Fig2-ReceptorParsimony1

Fig. 2. Schematic depiction of a single heterodimeric receptor which enables distinct signaling from binding of different ligands, even in the same cell type. In the top panel, Ligand A (blue pentagon) engages certain specific residues within the receptor pocket, with induction of a conformational change which activates a subset of the intracytoplasmic co-signaling molecules, with a specific signaling pathway triggered. The bottom panel depicts a different ligand (Ligand B, red hexagon), which engages the receptor with different contact residues, resulting in distinct receptor changes and concomitant downstream signaling.

In general, the form of ligand signaling complexity depicted in Fig. 2, where a specific ligand can activate one signaling pathway without activating another, has been termed ‘biased agonism’. This phenomenon has been much-studied in recent times with respect to G-Protein Coupled Receptors (GPCRs), which are a hugely diverse class of cellular receptors. They have long been of particular interest to the pharmaceutical industry through their susceptibility to selective drug action (‘druggability’), and biased agonism clearly offers a handle on improving the selectivity by which GPCR-mediated signaling is directed in a desired manner.

Other complexities to signaling arrangements are possible which increase signal diversity from a limited set of participants. Cells of different lineages may express the same receptors, but differ in their patterns of co-receptors and signaling accessory molecules whereby intracellular signals are generated. This is depicted in Fig. 3A and Fig. 3B below. Other processes whereby a limited set of ligands and receptors diversify their signaling are shown in Fig. 3C- Fig. 3F. Thus, signaling-based polyfunctionality is one aspect of interactomic parsimony.

Fig3-ReceptorParsimony3

Fig. 3. Schematic depiction of mechanisms for signaling diversity generated with either the same receptor in different contexts (A-E), or the same ligand binding to a different receptor (F). A and B: the same receptor (as a heterodimer) expressed in cells of two distinct differentiation states, such that they differ in their complements of coreceptors (not shown) or intracytoplasmic accessory signaling molecules (colored ovals). After engagement with ligand, the resulting signal pathway in context A is thus divergent from that generated in context B; C and D: the same receptor where it forms a homodimer (C) or heterodimer (D), each with distinct signaling consequences; E: the same receptor as in A, but where it interacts with a second ligand (pale blue octagon), which engenders a conformational change such that it binds either a different ligand, or a modified form of the original ligand; F: the same ligand as in A, but where it is compatible with another receptor entirely, with corresponding divergent signaling effects.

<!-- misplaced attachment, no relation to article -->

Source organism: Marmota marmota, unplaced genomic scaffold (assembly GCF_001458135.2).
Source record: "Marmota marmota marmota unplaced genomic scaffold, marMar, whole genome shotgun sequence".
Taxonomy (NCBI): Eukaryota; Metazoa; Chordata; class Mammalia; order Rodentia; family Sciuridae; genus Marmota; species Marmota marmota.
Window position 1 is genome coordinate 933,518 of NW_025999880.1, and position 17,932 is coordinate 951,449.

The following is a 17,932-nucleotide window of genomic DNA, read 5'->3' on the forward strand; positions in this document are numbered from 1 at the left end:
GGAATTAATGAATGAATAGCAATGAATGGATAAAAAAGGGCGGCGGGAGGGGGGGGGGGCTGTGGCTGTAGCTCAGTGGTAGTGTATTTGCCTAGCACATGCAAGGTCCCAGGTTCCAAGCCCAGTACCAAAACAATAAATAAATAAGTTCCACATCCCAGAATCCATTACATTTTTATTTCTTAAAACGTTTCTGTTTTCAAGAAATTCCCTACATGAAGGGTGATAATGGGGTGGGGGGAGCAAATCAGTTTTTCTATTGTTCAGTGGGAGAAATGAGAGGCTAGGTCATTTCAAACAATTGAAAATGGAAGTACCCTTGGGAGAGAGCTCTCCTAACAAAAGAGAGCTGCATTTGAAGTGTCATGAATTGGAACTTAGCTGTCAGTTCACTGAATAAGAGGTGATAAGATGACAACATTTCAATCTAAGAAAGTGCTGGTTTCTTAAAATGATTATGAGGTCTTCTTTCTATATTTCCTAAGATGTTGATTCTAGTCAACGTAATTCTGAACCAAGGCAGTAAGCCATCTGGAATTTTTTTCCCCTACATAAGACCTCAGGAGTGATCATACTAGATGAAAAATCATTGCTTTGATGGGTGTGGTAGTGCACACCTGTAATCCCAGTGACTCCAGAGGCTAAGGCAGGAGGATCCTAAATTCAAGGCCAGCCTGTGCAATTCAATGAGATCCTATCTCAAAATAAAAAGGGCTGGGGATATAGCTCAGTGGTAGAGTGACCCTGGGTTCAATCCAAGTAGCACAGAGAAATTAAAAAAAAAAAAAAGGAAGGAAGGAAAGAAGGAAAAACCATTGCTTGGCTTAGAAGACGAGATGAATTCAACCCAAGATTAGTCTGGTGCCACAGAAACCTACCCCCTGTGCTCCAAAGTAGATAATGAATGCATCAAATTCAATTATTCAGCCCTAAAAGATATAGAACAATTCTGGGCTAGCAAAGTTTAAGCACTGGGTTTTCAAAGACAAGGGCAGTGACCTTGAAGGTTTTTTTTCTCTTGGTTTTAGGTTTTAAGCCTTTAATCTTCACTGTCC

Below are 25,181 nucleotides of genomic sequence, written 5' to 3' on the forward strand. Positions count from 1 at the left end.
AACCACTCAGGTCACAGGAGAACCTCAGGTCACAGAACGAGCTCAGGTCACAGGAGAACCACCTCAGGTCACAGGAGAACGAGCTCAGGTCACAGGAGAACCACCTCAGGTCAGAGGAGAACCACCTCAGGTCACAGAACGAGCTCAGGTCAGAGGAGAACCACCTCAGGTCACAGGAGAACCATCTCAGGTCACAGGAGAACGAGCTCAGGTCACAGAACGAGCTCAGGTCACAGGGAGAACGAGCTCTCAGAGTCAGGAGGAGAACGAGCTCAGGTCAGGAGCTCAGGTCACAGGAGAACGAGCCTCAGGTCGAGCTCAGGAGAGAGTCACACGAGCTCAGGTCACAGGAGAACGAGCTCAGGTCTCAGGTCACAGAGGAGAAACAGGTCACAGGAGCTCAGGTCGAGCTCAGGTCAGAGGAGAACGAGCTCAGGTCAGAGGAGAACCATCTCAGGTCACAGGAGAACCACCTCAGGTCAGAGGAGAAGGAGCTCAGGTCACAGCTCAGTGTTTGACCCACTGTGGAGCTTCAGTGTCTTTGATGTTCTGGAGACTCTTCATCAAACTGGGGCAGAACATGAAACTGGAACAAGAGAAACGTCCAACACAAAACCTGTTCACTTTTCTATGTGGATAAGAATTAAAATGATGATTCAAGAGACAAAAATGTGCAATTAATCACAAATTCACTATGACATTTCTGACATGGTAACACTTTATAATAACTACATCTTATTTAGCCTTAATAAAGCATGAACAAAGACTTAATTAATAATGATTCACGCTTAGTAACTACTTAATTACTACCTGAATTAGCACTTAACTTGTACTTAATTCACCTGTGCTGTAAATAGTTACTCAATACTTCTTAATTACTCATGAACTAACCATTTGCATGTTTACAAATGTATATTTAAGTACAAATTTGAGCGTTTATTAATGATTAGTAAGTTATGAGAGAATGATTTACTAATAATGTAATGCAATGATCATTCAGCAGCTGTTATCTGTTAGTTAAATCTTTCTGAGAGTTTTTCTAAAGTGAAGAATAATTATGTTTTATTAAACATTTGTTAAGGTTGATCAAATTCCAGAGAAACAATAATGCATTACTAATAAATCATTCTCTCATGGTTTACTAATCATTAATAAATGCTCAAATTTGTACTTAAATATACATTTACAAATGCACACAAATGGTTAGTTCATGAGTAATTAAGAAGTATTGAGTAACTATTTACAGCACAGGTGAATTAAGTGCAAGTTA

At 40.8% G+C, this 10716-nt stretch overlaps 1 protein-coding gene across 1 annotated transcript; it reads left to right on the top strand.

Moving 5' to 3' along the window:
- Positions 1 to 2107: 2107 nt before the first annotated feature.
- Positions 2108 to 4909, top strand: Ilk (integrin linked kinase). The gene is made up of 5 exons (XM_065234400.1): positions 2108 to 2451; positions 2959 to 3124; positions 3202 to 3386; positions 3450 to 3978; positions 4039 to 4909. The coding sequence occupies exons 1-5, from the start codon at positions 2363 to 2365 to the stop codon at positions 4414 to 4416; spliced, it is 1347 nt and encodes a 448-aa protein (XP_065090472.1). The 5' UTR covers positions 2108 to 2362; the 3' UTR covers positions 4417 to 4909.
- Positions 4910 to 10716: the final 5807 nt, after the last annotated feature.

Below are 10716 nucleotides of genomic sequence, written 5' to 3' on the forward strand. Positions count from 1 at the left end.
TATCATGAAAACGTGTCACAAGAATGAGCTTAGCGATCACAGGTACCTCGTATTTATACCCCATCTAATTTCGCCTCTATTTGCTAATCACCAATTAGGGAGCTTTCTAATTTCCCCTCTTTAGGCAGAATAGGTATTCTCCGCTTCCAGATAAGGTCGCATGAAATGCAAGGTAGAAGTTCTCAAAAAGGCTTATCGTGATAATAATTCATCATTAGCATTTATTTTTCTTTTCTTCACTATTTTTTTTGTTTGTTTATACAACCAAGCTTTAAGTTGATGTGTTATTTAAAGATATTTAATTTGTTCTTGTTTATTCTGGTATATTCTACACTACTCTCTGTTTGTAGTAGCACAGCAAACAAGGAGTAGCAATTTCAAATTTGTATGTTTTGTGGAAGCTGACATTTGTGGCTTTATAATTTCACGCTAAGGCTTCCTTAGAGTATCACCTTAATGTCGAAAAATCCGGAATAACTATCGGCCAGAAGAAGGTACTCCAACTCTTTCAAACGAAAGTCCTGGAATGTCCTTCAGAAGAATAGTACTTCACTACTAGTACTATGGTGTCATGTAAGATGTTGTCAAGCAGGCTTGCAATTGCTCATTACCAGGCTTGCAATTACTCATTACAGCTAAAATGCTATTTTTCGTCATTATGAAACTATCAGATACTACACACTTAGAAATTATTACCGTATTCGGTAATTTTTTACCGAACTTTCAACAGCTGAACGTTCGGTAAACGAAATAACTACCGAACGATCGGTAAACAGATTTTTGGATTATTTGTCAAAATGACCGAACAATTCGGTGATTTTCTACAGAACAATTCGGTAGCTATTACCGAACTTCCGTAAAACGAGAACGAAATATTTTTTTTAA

The deployment of different subunits in the signaling arrangements of Fig. 3 is itself a subset of a more general effect within interactomes, where modularity of subunits within protein complexes is a ubiquitous feature. This reflects an aphorism coined in a previous post (April 2015), to the effect that “Parsimony is enabled by Modularity; Modularity is the partner of Parsimony”. And with respect to protein modularity in eukaryotic cells, there is plenty of evidence for this from studies of the yeast proteome, where differential protein-protein combinations have been extensively documented.

Signaling to different compartments

Biosystems are compartmentalized at multiple levels. As well as the unit of compartmentalization we know as cells, numerous membrane-bound structures are ubiquitously encompassed within cellular boundaries themselves. An obvious one to note is the cell nucleus itself. While the subcellular organelles known as mitochondria (the energy powerhouses of cells) and chloroplasts (the photosynthetic factories of green plants) have their own small genomes encoding a limited number of proteins, in both cases many more proteins required for their functions are encoded by the much larger host cell genomes. Other compartments lacking their own genomes exist, including (but limited to) the endoplasmic reticulum, the Golgi apparatus, and peroxisomes.

It would be easy to imagine a host genome-encoded set of special proteins reserved for the organelles or other compartments, along with specialized transport systems (to target the organelle-required proteins to the right places) in each case. In some cases, this appears to be so, but if this was generalized, it would certainly violate the parsimony principle, since many such proteins are also required to function in more than one cellular compartment. One could envisage a solution in the form:

Signal A – Protein 1, 2, 3….. | Signal A recognition system, to compartment A

Signal B – Protein 1, 2, 3….. | Signal B recognition system, to compartment B

By such an arrangement, an identical set of proteins could be targeted to distinct compartments if they were are appended to modular recognition signals. Yet as is so often the case, biology is both more subtle and more complicated than simplistic schemes such as this. In fact, a variety of natural ‘solutions’ for the multi-targeting issue have evolved. To use the above terminology, some could be depicted at the mRNA level as: